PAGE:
Rugby league is often tagged as a northern sport only and far too parochial in its outlook - an image which they want tossed in the rubbish bin.
But when it comes to parochialism look no further than Australia who, despite being the greatest and most feated RL nation in the world don’t seem to look no furether than their own shores.
NRL chief executive Todd Greenberg has poured cold water on Kangarooo captain Cameron Smith’s plea to play more Tests and prioritise the international game following the success of the World Cup in terms of improving countries, if not by the overall attendance figures.
Former Saints’ centre and current ustralian coach Mal Meninga also endorzsed Smith’s viewpoint but not the powers-that-be Down Under.
Smith acknowledged the NRL and Rugby League International Federation were undertaking a difficult balancing act due to the fact the game earned most of its revenue through television deals and any additions to the calendar would only compound an already hefty player workload.
However the way in which the World Cup had captured imaginations, particularly in the Pacific nations, was proof international rugby league was a growing product.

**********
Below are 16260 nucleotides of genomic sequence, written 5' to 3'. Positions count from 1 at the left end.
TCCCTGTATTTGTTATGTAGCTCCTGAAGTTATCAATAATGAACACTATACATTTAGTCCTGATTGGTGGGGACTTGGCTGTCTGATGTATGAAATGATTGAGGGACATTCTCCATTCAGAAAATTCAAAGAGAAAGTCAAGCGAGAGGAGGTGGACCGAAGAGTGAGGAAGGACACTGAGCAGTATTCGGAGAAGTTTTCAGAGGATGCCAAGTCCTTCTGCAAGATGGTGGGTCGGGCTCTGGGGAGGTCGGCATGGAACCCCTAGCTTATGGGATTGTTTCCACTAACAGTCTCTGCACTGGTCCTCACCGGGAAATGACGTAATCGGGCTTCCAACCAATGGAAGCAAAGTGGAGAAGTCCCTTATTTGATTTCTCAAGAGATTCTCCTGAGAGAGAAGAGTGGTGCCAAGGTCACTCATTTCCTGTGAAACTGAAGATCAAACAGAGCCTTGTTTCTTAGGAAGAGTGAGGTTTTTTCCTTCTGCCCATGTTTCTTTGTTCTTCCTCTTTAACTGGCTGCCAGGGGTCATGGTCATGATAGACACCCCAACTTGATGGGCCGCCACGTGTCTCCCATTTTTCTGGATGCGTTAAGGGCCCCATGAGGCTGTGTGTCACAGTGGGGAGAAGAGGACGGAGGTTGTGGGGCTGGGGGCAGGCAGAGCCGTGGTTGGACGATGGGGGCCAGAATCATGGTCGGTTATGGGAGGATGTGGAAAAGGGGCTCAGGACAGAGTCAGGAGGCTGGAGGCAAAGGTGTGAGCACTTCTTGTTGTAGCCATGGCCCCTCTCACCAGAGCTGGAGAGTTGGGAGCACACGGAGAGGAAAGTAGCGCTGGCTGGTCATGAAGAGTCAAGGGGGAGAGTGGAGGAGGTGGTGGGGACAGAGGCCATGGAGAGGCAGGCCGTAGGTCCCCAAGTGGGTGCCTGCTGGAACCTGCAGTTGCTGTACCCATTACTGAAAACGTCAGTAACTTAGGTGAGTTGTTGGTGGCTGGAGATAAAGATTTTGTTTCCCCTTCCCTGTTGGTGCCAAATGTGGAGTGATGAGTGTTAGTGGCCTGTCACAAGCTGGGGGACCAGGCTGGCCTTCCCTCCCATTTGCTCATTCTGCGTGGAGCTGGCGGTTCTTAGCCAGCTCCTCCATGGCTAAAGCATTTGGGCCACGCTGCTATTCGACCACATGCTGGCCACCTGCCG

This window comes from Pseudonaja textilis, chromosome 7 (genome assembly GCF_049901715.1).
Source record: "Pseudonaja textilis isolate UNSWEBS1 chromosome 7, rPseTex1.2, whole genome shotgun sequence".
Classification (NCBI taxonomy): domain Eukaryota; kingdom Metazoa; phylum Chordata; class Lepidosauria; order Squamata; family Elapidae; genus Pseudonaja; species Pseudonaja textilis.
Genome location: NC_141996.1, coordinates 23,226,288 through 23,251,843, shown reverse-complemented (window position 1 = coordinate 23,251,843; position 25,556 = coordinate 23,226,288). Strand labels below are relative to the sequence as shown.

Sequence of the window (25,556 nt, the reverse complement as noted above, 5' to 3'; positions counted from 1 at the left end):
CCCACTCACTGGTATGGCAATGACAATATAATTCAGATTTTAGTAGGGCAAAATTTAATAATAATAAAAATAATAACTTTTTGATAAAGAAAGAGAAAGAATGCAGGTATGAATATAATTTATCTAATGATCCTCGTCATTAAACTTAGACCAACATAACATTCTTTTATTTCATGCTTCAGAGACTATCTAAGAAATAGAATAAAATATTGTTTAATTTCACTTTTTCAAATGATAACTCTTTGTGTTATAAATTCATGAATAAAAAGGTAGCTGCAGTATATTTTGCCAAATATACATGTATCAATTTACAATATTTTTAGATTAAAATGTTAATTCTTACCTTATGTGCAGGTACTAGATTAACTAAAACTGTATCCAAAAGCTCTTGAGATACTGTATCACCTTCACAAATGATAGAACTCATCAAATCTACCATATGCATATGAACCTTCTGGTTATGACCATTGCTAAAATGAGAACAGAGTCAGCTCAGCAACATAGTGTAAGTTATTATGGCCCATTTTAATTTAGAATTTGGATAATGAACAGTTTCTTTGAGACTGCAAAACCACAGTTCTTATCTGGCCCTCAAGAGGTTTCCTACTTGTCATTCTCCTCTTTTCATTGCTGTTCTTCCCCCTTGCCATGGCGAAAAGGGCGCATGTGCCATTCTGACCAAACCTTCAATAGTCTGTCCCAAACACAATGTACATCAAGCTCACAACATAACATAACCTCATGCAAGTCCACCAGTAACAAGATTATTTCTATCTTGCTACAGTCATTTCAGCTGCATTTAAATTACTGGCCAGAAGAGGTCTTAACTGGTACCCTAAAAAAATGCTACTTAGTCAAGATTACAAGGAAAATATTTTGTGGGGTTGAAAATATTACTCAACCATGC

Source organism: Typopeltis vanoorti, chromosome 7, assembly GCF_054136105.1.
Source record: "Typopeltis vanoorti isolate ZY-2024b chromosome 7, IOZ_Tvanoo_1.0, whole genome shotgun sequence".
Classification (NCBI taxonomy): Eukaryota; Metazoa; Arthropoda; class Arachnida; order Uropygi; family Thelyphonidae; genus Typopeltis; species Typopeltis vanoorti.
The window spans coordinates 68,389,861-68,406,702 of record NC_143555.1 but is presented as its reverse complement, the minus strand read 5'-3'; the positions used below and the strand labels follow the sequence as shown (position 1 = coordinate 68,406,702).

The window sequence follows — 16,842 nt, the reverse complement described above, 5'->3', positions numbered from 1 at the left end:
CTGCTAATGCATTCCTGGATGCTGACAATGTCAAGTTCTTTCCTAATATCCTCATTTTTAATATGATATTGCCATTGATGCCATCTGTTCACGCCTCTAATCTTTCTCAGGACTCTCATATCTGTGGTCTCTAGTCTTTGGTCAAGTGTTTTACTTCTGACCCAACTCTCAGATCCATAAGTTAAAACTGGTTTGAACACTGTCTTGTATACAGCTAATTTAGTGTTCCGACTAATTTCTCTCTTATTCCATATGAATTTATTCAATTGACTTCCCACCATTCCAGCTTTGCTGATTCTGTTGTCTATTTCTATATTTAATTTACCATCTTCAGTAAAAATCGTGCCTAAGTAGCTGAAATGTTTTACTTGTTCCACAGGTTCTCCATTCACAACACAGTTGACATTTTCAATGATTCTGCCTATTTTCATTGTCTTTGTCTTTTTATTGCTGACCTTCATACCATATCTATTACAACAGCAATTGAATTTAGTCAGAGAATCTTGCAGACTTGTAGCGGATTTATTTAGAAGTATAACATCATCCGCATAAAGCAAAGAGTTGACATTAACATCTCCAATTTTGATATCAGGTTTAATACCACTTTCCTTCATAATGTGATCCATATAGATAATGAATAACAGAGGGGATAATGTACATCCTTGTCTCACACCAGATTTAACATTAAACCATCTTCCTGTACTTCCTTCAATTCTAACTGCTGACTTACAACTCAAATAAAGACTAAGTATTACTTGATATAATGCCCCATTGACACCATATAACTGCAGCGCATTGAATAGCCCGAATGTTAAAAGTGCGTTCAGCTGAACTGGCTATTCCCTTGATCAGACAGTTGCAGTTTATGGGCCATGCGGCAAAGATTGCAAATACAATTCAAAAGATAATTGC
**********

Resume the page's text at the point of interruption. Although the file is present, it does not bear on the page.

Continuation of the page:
Despite Smith’s pleas to “get creative” with scheduling, Greenberg said there was no room to scale back the NRL due to the television deal being locked in until 2022.
“We’ve just signed a five-year broadcast agreement and we’ve got a pretty significant schedule for both the premiership and Origin,” Greenberg said.
“But we have provided opportunities for internationals at the end of each of those calendar years.
“I’d be very happy to have those conversations and consider them on their merits but player workload would be pretty important. I think it’s been a pretty tough year for our elite players, playing the volume of games they’ve played.”
Smith played 33 matches for Melbourne, Queensland and Australia during 2017 but still argued for an increased international calendar.
Greenberg said he was a proponent of growing Test match football, however there was limited room to move in the next five years.
“We’ve signed contracts and agreements which have committed us to what the premiership looks like, what State of Origin looks like, international windows come at the back of that,” Greenberg said.
“We’re working with the international federation and countries around the world to figure out when and how we grow international football, which the commission and I are great supporters of but we’ve got to find the balance between that and workloads for our players.”
It seems they are more parochial in the southern hemisphere than the northern equivelant.